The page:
Reopening an Estate In Florida After Being Closed By the Court

Perhaps the most important goal when it comes to settling one’s estate is to make sure that the desires of the decedent are properly met. In other words, a probate court’s goal is to make sure that the deceased’s assets are being distributed to those parties intended by the testator or those whom are legally entitled to benefit. If it can be demonstrated that a will was not settled in accordance with the decedent’s wishes, or certain individuals were improperly excluded or enriched a dispute may arise. Therefore, Florida Statute §733.903 allows for reopening of estate after it has been closed. In order to petition and then successfully reopen an estate that has been settled by a court, someone, whether in Miami, Fort Lauderdale or Palm Beach, must have good cause and for that reason, petitions to reopen estates are usually unsuccessful.

Good cause is limited to certain circumstances. For example, a trustee of an estate must show facts that allege some sort bad faith, such as fraud, or intentional errors in the initial estate determination. In some situations, motives such as greed and spite will influence an individual’s decision with regard to settling a family member’s estate. In this regard, if an estate was settled by a relative of a decedent, and this relative had reason to know that there were other family members (such as cousins, children, siblings, etc) that should also be considered heirs to the estate at issue, and the relative knowingly settled the estate without notifying or including these people, then those individuals could petition to a court to reopen the estate.
Another example that would justify the reopening of an estate under Florida law would be when a beneficiary under the will knew that the Testator was legally incompetent before settling the will, therefore making the will invalid. In other words, a person cannot a will is invalid if the testator is found to be incompetent. Incompetence can be established by legal disabilities which include being convicted of a felony, having been adjudicated as being mentally unable to understand the nature of the assets or implications of the will, or if one is under the age of 18. In estate cases, a beneficiary that knew of a Testator’s incompetence when the will was executed has a duty to notify the court and other beneficiaries. If it can be shown that the beneficiary knowingly neglected this duty, the other beneficiaries could reopen the estate if they properly petition the court.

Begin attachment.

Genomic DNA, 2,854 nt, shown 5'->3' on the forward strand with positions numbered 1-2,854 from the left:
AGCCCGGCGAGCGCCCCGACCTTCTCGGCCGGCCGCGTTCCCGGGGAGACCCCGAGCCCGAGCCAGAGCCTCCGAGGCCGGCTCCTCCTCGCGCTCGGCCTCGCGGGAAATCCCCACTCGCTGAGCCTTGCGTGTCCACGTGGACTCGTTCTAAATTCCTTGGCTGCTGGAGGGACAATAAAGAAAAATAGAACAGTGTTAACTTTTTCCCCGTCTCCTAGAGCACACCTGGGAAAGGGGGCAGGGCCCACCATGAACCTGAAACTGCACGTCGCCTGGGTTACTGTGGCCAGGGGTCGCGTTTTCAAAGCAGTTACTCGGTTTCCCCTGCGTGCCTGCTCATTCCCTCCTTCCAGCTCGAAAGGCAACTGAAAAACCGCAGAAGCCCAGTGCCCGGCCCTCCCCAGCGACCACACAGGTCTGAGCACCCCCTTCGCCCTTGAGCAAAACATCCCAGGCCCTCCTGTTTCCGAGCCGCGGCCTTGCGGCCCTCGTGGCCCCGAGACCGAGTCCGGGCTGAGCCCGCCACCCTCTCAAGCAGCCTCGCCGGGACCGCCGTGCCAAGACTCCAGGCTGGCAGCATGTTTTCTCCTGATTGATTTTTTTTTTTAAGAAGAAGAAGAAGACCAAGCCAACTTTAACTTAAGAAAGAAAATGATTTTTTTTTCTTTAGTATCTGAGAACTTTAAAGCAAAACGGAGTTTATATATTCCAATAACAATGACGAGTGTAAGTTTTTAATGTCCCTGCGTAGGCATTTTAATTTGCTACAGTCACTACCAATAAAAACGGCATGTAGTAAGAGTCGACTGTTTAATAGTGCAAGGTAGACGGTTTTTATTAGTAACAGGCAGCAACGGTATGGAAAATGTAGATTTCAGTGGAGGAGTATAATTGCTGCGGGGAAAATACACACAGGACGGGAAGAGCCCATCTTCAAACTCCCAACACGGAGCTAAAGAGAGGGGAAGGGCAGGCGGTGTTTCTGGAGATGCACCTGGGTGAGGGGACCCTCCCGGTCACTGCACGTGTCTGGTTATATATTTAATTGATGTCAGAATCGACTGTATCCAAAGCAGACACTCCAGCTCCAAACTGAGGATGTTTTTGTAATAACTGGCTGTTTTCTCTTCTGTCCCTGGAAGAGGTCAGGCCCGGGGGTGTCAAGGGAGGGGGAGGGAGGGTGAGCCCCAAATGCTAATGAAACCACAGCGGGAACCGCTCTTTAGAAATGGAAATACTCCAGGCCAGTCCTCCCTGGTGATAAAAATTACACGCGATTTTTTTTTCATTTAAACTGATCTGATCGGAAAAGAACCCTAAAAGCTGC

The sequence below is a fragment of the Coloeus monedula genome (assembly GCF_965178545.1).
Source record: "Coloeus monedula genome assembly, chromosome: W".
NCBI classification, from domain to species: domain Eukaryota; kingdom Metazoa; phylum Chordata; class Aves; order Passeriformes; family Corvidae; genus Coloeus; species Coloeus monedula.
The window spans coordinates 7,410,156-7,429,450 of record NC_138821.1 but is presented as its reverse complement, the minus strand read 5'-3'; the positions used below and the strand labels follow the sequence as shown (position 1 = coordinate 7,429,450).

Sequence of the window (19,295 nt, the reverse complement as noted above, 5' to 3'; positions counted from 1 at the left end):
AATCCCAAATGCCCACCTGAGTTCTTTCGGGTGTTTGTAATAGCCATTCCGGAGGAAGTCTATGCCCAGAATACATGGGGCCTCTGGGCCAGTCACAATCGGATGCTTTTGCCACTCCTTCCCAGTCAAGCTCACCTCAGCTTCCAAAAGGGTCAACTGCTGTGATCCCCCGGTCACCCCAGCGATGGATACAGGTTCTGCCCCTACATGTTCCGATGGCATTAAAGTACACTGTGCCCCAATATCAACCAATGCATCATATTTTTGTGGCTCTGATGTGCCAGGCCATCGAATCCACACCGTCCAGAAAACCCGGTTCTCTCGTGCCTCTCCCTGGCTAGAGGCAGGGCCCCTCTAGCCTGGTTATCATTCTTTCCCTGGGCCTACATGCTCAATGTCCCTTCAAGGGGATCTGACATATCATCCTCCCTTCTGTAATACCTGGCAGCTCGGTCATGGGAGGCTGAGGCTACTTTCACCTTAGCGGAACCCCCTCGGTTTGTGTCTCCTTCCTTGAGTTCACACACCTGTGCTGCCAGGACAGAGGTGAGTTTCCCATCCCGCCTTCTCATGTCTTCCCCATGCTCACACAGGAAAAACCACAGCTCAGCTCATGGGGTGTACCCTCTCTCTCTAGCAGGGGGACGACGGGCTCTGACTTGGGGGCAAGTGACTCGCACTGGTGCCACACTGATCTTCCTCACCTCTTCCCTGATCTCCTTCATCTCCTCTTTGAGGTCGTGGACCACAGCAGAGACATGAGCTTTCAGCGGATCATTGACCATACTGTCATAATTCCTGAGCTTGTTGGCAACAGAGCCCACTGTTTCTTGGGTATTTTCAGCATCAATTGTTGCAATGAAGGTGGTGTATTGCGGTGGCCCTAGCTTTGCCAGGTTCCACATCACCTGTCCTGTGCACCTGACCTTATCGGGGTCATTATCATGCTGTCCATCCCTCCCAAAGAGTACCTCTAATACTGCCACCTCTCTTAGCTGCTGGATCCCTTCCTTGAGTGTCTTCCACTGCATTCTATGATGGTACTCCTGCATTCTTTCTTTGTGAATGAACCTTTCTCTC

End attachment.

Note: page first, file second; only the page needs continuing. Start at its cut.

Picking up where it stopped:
When a petition to reopen an estate is filed, a probate court can review the record of the closed estate to determine whether there is any factual basis for the allegations that would lead to the petition. A unique feature of this review that distinguishes it from other civil courts is that the probate court can look to any factual circumstances surrounding the matter at hand, meaning that it does not have to rely solely on the complaint and the record. Therefore a party can introduce new evidence, which the probate court is allowed to take into consideration when deciding whether or not to reopen the estate. The complexity and unique review process by the court makes the hire of an experienced and knowledgeable attorney crucial for any individual that is looking for a favorable result.

If you or someone you know is interested in reopening an estate so that an individual may be properly included as an heir, it would be best to consult an attorney to establish a proper strategy to accomplish that goal.

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